Court of Protection orders continued reporting restrictions after death – UK Human Rights Blog

‘The Court of Protection has just ruled that where a court has restricted the publication of information during proceedings that were in existence during a person’s lifetime, it has not only the right but the duty to consider, when requested to do so, whether that information should continue to be protected following the person’s death.’

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UK Human Rights Blog, 27th April 2016

Source: www.ukhumanrightsblog.com

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Judge to decide treatment of two-year-old disabled boy who ‘no longer giggles’ – The Independent

Posted April 27th, 2016 in children, disabled persons, doctors, medical treatment, news by sally

‘Specialists have told a High Court judge that their treatment of a “profoundly neurologically disabled” two-year-old boy who they say no longer giggles when tickled and is “largely unresponsive” should be limited to palliative care.’

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The Independent, 27th April 2016

Source: www.independent.co.uk

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Woman who died after ‘losing sparkle’ cannot be named, court rules – The Guardian

‘The court of protection has declined to name a 50-year-old woman who died after refusing life-saving kidney treatment because she said life had lost its “sparkle”.’

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The Guardian, 25th April 2016

Source: www.guardian.co.uk

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Legal threat sees NHS England review decision-making on HIV treatment – Local Government Lawyer

Posted April 25th, 2016 in HIV, local government, medical treatment, news by sally

‘NHS England is to review its plans to end its decision-making process over whether to make the HIV prevention drug PrEP (Pre-exposure prophylaxis) available.’

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Local Government Lawyer, 21st April 2016

Source: www.localgovernmentlawyer.co.uk

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Health Executive of Ireland v Z and others – WLR Daily

Health Executive of Ireland v Z and others [2016] EWHC 784 (Fam)

‘The applicant sought and obtained an order in the Irish High Court authorising the treatment in a specialist unit in an English hospital of an Irish child aged 15 who had developed a very serious eating disorder and who required treatment which could not be provided in her home country. Her doctors, supported by her parents but against her wishes, made arrangements for her to be admitted and treated in a specialist unit in an English hospital which was able to provide the treatment required. The applicant applied to the English High Court for an order, under the inherent jurisdiction of the court, for recognition and enforcement of the Irish High Court order. At an initial hearing the court made an interim emergency order under inherent jurisdiction permitting the child’s emergency admission for treatment in the hospital in England. At a further hearing on notice a number of issues arose for determination, including whether article 1 of Council Regulation (EC) No 2201/2003 (“the Regulation”) applied to the case, whether the court had power under its inherent jurisdiction to make an interim emergency order for the recognition and enforcement of the Irish High Court order pending an application under FPR Pt 31, whether recognition should be refused on any of the grounds set out in article 23 of the Regulation, and whether the child should be represented in the proceedings.’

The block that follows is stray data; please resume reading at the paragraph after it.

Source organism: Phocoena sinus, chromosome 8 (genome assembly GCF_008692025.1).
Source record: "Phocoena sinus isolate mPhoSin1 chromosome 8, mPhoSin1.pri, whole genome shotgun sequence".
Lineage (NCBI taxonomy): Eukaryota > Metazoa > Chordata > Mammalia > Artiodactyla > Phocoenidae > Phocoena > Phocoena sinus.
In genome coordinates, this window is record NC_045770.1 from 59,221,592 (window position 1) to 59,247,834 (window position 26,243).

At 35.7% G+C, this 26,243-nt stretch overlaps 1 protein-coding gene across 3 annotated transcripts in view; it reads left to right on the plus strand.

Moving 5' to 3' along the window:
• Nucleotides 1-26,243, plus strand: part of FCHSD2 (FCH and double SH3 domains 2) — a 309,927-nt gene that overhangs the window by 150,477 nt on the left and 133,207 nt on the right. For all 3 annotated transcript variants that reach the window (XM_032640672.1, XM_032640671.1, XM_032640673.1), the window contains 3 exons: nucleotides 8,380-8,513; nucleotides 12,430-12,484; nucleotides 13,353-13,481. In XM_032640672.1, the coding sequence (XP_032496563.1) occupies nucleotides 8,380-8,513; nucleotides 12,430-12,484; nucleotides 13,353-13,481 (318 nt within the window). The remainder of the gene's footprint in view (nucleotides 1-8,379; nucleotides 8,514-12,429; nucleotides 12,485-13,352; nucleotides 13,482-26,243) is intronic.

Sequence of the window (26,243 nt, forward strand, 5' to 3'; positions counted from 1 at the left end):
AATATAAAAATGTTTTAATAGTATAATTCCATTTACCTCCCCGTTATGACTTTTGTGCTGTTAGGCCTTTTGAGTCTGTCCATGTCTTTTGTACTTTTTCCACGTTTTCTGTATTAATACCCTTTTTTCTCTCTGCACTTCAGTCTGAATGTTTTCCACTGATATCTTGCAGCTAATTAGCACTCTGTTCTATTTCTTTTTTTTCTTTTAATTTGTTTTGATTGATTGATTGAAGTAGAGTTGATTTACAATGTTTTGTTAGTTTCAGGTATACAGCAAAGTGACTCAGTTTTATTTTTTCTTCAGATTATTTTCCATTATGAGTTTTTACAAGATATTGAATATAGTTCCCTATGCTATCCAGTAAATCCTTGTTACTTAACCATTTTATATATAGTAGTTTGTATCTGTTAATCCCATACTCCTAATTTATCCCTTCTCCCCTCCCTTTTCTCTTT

WLR Daily, 8th April 2016

Source: www.iclr.co.uk

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Material Contribution and Williams – Hardwicke Chambers

Posted March 22nd, 2016 in appeals, medical treatment, negligence, news, Privy Council by sally

‘On 25 January 2016 the Judicial Committee of the Privy Council handed down judgment in the case of Williams v The Bermuda Hospitals Board [2016] UKPC 4, the most recent reported decision regarding material contribution in clinical negligence cases. While not binding in domestic courts the case is highly persuasive authority.’

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Hardwicke Chambers, 8th March 2016

Source: www.hardwicke.co.uk

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NHS blood contamination victims hit out at ‘reforms’ which cost them up to £7,000 a year – The Independent

Posted March 21st, 2016 in blood products, compensation, consultations, health, HIV, medical treatment, news, victims by tracey

‘Victims of the worst contaminated blood scandal in the NHS’s history say they have been betrayed by the Government after plans were revealed to reduce their annual payouts. About 5,000 people – many of them haemophiliacs – who were infected with HIV, hepatitis C or both after receiving infected blood in the 1970s and 1980s, have been sent letters from the Department of Health asking for their views on “reforms” that will leave them up to £7,000 a year worse off.’

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The Independent, 21st March 2016

Source: www.independent.co.uk

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Court rules four children must have vaccines after mother objects – The Guardian

Posted March 18th, 2016 in children, consent, Islam, medical treatment, news by tracey

‘A family court judge has ruled that four children must be immunised after their Muslim mother refused consent because she said vaccines contained pork gelatine.’

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The Guardian, 17th March 2016

Source: www.guardian.co.uk

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Man given vasectomy by mistake after complaining about waiting times – Daily Telegraph

‘A hospital doctor who gave a man a vasectomy by mistake after he complaint about waiting for another procedure has admitted misconduct charges.’

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Daily Telegraph, 16th March 2016

Source: www.telegraph.co.uk

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Abortion, mental incapacity and prior intentions: Court of Protection Clarifies the law – UK Human Rights Blog

Posted February 26th, 2016 in abortion, consent, Court of Protection, domestic violence, medical treatment, news by tracey